Your airport transfers are arranged as part of your itinerary. A driver will be waiting for you at the exit gate holding a sign with your name on it. Please note, transfer drivers are instructed to wait for you at the airport for two hours from the scheduled arrival time of your plane. It is your responsibility to confirm the flight schedule prior to your departure. Please immediately inform us about any changes so we can make adjustments in transfers.
If you are delayed at immigration or customs, you should call an emergency number provided on your boarding pass to request an extension for your driver's wait time. If you do not notify us about the delay, you will have to book your own taxi at the airport (could be quite expensive). Ask the driver to take you to the port (port address will be provided on your boarding pass).
* Only 4 and 5-star cruise packages include airport transfers. For all 3-star cruises transfers should be booked separately. To book transfer, please click here
Giving tips on a river cruise
There will be a special box at the reception desk of your ship for crew tips, so you don't need to tip during the cruise. Our general guideline for tips is to leave from $5 to $10 per day depending on how much you enjoyed your cruise. You can tip in dollars, euros, or rubles. $1 equals about 30 rubles. $10 is about 300 rubles.
Giving tips to guides and drivers on a group tour
If you are going on one of our small group tours, the recommended amount for a tip is the same as on a private tour, but it can be split between the travelers. If there are 10 travelers, each can contribute $2 -3 for 8 hours of work by the guide. We recommend that one person collects the money from the rest and hands it to the guide.
There are no laundry machines on the cruises, but a laundry service is available for an additional cost. We recommend that you bring enough clothes to last the entire trip so you won't have to worry about your laundry. However, you will be able to use an iron on the ship if need be.
In general, Russia has become much safer than it was in the past. And you will be traveling with a group of professional guides, so you will be safe at all times. However, you should follow basic safety procedures regarding your documents and money.
First of all, you should not carry your passport with you during land excursions. We recommend you carry a copy of your passport and visa with you. Leave your documents on the ship.
Secondly, you should be careful with your money and credit cards. Where there are tourists, there are pickpockets. This happens in every major European capital and is not unique to Russia. It is not widespread, but it iss better to follow these precautions.How to protect yourself against pickpockets:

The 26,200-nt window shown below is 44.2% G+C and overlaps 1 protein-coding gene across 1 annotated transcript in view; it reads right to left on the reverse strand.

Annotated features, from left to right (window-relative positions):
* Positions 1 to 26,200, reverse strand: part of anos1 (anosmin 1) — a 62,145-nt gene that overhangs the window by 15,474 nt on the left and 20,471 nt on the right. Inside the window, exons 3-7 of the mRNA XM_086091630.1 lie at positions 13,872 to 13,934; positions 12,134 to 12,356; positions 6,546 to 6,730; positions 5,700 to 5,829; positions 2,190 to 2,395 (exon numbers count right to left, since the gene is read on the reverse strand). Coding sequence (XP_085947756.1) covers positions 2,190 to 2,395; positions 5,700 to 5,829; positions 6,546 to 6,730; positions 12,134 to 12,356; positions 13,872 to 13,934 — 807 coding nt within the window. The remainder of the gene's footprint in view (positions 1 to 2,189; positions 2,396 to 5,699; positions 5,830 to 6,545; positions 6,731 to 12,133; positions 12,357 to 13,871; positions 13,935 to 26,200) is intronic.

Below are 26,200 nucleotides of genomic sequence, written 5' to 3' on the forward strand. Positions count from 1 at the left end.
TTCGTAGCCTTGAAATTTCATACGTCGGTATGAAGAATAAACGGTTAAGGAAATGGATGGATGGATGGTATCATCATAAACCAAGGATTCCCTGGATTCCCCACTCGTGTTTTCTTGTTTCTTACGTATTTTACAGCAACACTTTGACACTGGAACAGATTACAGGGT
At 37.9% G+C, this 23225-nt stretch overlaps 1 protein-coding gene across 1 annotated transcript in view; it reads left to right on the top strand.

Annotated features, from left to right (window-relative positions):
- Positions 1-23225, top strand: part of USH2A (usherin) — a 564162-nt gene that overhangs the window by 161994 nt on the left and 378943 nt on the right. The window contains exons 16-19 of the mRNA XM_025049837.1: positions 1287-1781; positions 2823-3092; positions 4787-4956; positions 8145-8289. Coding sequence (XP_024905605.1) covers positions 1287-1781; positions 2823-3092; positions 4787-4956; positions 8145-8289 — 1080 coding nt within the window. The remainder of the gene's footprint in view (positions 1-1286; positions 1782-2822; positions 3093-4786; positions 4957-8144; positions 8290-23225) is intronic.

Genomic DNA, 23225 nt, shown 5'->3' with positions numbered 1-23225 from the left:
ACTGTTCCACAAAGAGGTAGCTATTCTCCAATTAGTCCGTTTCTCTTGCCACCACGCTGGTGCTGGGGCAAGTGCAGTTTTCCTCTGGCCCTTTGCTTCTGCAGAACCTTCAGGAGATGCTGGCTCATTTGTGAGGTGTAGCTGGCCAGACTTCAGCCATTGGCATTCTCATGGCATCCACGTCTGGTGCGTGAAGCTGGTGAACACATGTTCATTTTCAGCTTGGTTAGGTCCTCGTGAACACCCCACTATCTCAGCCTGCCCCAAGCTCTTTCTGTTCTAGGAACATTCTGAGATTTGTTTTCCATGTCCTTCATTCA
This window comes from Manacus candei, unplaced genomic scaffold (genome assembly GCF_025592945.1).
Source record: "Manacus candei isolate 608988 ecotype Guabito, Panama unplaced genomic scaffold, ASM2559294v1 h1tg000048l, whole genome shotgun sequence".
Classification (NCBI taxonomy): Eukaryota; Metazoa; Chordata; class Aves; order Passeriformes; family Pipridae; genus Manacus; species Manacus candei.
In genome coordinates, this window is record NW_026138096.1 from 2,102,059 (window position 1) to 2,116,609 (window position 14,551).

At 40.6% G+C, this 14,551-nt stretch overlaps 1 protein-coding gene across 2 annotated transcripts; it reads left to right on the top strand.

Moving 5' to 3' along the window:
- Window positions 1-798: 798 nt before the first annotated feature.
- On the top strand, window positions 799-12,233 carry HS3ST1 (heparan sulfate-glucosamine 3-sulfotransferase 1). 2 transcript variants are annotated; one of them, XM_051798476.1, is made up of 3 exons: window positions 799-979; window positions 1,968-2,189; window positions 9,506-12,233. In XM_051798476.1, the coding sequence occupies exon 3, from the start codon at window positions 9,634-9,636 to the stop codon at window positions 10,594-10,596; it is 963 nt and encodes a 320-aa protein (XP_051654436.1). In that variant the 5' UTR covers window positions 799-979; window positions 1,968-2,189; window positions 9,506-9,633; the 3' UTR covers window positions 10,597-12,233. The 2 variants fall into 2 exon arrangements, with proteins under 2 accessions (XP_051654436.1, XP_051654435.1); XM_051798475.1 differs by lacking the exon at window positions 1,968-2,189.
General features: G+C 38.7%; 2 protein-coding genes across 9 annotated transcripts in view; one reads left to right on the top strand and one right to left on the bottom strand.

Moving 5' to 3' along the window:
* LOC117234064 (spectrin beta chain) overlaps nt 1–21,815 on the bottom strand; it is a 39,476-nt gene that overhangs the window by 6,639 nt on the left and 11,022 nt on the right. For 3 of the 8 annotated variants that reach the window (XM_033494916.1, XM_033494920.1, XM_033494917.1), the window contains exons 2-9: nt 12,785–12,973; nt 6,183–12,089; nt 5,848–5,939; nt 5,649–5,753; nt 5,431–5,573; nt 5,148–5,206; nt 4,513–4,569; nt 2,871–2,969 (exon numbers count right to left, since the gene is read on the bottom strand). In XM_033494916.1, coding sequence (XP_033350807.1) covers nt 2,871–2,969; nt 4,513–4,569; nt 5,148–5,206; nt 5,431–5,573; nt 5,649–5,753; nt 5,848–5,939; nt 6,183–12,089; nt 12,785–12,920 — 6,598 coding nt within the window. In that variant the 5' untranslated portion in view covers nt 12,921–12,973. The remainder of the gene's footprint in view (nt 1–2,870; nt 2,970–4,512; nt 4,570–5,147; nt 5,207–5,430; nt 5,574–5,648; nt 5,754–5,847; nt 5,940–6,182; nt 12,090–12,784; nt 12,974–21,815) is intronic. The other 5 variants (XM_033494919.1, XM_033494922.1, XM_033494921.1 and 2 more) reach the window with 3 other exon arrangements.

- Don’t flash your wallet and money.
- Beware of your surroundings and don't let anyone walk into you. Pickpockets usually work like this: a few people accidentally bump into you and then go on walking. You then later discover that you are missing something.
- Don’t carry more than a few dollars on you (this is about 10,000 rubles).
- Split your money and credit cards and keep them in different pockets. Split them between you and your companions too.
- Zipped or buttoned inside pockets are best for storing valuable things as they are harder to reach for pickpockets. Backpacks are also hard to pick.
If it does happen that someone stole your money or cards follow these steps:
- Notify your guide or cruise director immediately.
- If someone stole your credit card, call your bank or credit card company and report it stolen.
- Contact the emergency numbers on your boarding pass to notify us if you need assistance.
In case of emergency you should notify your cruise director or the tour guide. You should also contact the emergency number of our representative that will be provided on your boarding pass.
In case of medical emergencies, your guides are trained to take you to the American clinic in Moscow or St. Petersburg. Your medical insurance will be accepted at these clinics and they can provide you with qualified medical assistance.
Please note that we do not cover expenses that arise from medical situations and other emergencies. We recommend that all of our customers purchase travel insurance for this purpose.
Please note that we leave it to the discretion of your guide to decide how to transport you to the medical center. In some circumstances it may be faster to use a cab service than to wait for an ambulance, due to traffic jams.
You probably know that borsht is a Russian national meal and you will have the chance to try it along with other well-known and succulent Russian dishes. The menu onboard has been specially designed to give you a chance to try all of Russia's favorite dishes.
Russian food is made from very similar ingredients to European cuisine. You may notice that there is a greater emphasis on potatoes and that there are more salads with mayo (just like in Canada -- it must be a northern thing).
Tip: You will even have the chance to learn to cook Russian food in a special food class included in your cruise program.
You can see an example of a typical menu on our river cruises by downloading the file below:
Russian cruise menu